This chart includes only data from bars that are still open and transacting. Each day represents a comparison of average daily revenue at open bars vs. a comparable day in 2019.

Sales at bay area bars were also spiky to start the year, but consistently quite high. Even as late as Friday, March 6th, bay area bars did 7.5% better than in 2019, signaling a reluctance among locals to stay away from bars even as fears of the virus began to mount.

That sentiment appears to have shifted rapidly by the following weekend, though. On Friday, March 13th, sales had plummeted to 28% below 2019’s numbers. Now that locals are under “shelter in place,” we’ve seen sales dip as low at 75% below 2019’s figures.

Let’s take a look at Los Angeles:

This chart includes only data from bars that are still open and transacting. Each day represents a comparison of average daily revenue at open bars vs. a comparable day in 2019.

Aside from the occasional huge spike in revenue through mid-February, sales have mostly lagged behind 2019’s figures through all of 2020. Weekends since March 2nd, when Governor Gavin Newsom declared a State of Emergency in California, sales have been particularly poor.

Read more: The impact of COVID-19 on local businesses in California, including: supermarkets, hotels and motels, arts and entertainment businesses and more

Sales have been down at restaurants across the state of Washington since late February

Washington, and King County in particular, has been the epicenter of the coronavirus outbreak in the United States, and as you can imagine, restaurants across the  state have been severely impacted as a result.

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As you can see, sales only continued to drop statewide as the month of March progressed and the situation grew more serious. On March 15th, Governor Jay Inslee announced the closing of all dine-in restaurants in the state of Washington, and as you can see, sales quickly plummeted down to a 70% drop by March 21st.

The impact is even more dramatic in King County, where the outbreak has been the most pronounced.


This chart includes only data from restaurants that are still open and transacting. Each day represents a comparison of average daily revenue at open restaurants vs. a comparable day in 2019.

Restaurants in and around the Seattle area were seeing close to 2019’s average revenue numbers for most of the year. Then on February 29th, sales dropped to 21% below 2019’s averages.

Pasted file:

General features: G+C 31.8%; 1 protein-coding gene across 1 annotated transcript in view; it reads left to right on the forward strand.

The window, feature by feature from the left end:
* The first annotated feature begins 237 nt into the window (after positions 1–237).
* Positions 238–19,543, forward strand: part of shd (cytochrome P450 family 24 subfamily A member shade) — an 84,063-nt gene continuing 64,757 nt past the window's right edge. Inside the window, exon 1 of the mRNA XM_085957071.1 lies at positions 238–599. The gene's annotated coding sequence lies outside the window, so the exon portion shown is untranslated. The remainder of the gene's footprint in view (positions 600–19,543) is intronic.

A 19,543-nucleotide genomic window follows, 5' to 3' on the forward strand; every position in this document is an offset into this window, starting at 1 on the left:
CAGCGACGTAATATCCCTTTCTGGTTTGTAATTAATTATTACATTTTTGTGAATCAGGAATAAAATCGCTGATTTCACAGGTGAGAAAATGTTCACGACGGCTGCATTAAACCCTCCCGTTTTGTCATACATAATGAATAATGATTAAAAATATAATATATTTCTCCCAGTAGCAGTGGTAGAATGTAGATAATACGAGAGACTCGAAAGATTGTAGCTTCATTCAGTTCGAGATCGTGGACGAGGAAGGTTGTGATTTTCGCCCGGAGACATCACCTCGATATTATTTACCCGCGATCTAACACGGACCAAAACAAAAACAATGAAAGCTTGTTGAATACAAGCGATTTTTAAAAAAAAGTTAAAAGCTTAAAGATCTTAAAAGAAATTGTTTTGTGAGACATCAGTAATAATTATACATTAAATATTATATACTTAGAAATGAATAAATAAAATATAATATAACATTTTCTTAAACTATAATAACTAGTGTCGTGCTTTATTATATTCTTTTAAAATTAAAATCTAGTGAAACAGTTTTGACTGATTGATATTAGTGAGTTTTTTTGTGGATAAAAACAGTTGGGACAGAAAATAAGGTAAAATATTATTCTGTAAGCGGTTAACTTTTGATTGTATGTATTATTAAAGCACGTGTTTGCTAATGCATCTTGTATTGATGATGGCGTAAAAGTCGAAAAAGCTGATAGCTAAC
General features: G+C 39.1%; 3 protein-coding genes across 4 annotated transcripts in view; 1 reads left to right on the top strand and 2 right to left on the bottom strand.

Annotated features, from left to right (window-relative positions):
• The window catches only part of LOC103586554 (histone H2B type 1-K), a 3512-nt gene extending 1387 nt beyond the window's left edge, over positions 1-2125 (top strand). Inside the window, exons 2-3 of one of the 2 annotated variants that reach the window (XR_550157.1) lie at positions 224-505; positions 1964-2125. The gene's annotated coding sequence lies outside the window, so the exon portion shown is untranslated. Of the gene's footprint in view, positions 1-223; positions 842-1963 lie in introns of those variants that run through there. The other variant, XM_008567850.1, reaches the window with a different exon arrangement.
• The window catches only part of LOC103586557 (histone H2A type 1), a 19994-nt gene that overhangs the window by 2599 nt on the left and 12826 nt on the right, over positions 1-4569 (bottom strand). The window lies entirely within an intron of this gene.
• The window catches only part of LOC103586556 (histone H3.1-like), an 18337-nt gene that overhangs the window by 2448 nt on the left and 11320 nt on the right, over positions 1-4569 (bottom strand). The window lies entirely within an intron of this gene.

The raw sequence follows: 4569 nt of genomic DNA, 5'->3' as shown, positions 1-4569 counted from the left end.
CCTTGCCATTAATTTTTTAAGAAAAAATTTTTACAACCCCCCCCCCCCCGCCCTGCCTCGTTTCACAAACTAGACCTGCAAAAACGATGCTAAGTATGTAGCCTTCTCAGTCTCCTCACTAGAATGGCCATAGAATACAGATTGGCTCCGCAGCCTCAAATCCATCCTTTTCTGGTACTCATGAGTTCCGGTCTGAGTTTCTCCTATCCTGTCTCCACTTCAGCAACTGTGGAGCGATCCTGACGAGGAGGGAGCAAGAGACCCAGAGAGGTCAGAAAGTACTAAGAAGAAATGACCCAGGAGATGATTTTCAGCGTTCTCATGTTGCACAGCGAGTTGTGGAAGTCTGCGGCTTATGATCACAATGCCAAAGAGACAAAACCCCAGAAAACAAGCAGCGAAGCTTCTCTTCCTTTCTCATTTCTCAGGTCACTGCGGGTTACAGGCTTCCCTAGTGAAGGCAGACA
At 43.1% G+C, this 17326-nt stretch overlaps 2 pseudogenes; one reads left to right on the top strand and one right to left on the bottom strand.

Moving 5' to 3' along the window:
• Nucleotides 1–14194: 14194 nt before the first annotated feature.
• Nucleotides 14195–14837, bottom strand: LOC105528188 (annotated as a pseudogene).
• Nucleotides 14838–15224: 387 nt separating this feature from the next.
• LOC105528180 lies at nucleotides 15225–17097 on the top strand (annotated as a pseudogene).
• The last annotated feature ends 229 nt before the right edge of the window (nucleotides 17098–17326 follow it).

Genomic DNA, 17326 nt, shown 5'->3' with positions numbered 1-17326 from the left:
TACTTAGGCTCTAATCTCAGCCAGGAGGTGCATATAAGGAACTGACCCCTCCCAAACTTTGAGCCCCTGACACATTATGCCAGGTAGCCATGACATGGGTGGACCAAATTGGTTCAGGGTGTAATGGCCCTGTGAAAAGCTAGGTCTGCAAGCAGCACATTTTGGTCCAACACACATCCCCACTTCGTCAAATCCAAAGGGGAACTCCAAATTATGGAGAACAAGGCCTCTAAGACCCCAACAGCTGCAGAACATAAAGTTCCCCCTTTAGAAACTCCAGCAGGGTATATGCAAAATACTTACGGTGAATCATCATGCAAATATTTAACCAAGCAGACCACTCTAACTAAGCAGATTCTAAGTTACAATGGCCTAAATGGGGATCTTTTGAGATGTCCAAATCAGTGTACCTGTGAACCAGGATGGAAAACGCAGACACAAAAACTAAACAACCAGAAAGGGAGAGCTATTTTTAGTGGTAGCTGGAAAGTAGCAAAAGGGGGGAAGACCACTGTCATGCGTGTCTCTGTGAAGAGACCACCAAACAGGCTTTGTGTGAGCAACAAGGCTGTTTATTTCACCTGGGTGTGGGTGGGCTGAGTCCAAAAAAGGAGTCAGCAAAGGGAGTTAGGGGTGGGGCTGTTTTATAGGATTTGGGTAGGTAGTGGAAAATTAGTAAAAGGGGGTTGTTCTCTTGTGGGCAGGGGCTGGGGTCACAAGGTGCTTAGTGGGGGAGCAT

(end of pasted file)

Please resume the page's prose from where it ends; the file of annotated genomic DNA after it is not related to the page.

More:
By the 21st daily restaurant revenue had tumbled all the way down to 78% less than during the same time in 2019.

Washington bars are experiencing a similar impact

Sales at bars in Washington started the year slow (perhaps as locals got more serious about Dry January than they did last year), but things were actually looking up in February.

Like with restaurants, though, as the the COVID-19 situation in Washington grew more serious, bars began to see fewer customers in their doors.

This chart includes only data from bars that are still open and transacting. Each day represents a comparison of average daily revenue at open bars vs. a comparable day in 2019.

Bars were also ordered to close on March 15th, prompting a rapid drop in sales. Since the week of Monday, March 16th, sales have been consistently below a 60% decrease.

Bars in King County followed a very similar, if not more dramatic trend than those across the state.

This chart includes only data from bars that are still open and transacting. Each day represents a comparison of average daily revenue at open bars vs. a comparable day in 2019.

By March 3rd, sales at bars in King County had dropped to 17% below 2019’s figures. The following weeks saw a gradual drop in revenue, until cratering in the 80% decrease range starting the week of Monday, March 16th.

Read more: The impact of COVID-19 on local businesses in Washington, including: supermarkets, hotels and motels, arts and entertainment businesses and more

What’s next for U.S. restaurants and bars?

If COVID-19 continues to spread in the U.S., we can only expect more states to implement the kind of “takeout only” measures already implemented in other states. Between those measures, self-imposed quarantines, and strict social distancing, local restaurants and bars are bracing for tough times ahead.

If the U.S. economy goes into recession as a result of the coronavirus, all local businesses will feel the pain, especially restaurant and bar owners, who appear to be on the forefront.

Here are some helpful resources and articles to help local restaurants and bars during this crisis:

We will continue to update this data analysis over time, and we’re continuing to analyze sales patterns at other local business types such as retail stores, supermarkets, lodging businesses, and more. Stay tuned.

If you own a small business that is struggling due to COVID-19